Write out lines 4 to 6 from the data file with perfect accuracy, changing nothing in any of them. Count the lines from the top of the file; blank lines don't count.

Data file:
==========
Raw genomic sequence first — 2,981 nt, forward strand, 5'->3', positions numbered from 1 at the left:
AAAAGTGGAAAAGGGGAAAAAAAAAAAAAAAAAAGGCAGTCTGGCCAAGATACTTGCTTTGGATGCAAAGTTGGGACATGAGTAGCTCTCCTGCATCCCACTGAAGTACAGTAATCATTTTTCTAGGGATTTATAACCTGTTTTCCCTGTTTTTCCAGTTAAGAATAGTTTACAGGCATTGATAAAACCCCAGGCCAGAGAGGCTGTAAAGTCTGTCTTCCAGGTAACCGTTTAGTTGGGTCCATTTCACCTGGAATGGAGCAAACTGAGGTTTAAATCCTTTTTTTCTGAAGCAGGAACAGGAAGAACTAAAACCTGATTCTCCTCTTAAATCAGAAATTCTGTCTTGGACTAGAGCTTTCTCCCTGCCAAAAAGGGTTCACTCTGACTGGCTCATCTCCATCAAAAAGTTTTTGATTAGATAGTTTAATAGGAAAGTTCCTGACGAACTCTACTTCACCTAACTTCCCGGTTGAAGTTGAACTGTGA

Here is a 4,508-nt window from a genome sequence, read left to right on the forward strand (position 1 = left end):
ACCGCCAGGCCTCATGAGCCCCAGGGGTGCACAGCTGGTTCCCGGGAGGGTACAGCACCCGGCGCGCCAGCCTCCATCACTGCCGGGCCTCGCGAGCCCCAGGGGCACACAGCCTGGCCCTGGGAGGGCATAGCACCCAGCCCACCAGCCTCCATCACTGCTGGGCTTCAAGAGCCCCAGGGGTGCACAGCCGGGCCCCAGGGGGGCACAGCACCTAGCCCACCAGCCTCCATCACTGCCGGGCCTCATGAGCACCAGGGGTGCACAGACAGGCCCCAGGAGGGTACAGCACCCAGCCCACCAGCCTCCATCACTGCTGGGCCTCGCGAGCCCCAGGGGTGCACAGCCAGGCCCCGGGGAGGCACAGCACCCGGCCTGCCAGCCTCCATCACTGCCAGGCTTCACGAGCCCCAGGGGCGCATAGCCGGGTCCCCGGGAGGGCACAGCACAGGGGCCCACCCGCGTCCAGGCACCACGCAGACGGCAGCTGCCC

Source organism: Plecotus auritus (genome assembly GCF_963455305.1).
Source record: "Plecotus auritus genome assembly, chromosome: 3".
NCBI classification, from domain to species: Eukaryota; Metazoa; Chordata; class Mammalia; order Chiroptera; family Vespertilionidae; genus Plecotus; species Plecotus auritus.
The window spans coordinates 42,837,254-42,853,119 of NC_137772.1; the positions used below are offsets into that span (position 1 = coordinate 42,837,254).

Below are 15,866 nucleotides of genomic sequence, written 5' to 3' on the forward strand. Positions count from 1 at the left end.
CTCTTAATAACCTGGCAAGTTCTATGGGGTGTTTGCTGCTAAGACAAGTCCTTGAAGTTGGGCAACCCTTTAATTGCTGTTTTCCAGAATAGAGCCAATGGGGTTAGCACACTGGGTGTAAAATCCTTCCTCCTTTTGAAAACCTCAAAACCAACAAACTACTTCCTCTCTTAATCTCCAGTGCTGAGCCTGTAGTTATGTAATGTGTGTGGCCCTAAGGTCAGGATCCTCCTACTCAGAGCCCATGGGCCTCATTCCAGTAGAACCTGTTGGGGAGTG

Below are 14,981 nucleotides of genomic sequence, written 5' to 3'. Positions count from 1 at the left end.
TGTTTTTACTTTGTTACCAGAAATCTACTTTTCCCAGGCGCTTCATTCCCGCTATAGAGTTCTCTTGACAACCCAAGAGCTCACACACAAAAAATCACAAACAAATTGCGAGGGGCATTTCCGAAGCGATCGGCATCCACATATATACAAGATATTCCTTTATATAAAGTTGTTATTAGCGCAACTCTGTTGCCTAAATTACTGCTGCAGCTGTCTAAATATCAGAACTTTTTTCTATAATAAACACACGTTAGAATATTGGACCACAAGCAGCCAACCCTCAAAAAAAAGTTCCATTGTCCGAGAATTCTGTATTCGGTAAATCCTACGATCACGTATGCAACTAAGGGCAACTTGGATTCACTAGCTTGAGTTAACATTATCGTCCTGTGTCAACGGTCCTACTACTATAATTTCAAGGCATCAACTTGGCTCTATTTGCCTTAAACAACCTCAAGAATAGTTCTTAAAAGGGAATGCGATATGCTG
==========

ACCGCCAGGCCTCATGAGCCCCAGGGGTGCACAGCTGGTTCCCGGGAGGGTACAGCACCCGGCGCGCCAGCCTCCATCACTGCCGGGCCTCGCGAGCCCCAGGGGCACACAGCCTGGCCCTGGGAGGGCATAGCACCCAGCCCACCAGCCTCCATCACTGCTGGGCTTCAAGAGCCCCAGGGGTGCACAGCCGGGCCCCAGGGGGGCACAGCACCTAGCCCACCAGCCTCCATCACTGCCGGGCCTCATGAGCACCAGGGGTGCACAGACAGGCCCCAGGAGGGTACAGCACCCAGCCCACCAGCCTCCATCACTGCTGGGCCTCGCGAGCCCCAGGGGTGCACAGCCAGGCCCCGGGGAGGCACAGCACCCGGCCTGCCAGCCTCCATCACTGCCAGGCTTCACGAGCCCCAGGGGCGCATAGCCGGGTCCCCGGGAGGGCACAGCACAGGGGCCCACCCGCGTCCAGGCACCACGCAGACGGCAGCTGCCC

Source organism: Plecotus auritus (genome assembly GCF_963455305.1).
Source record: "Plecotus auritus genome assembly, chromosome: 3".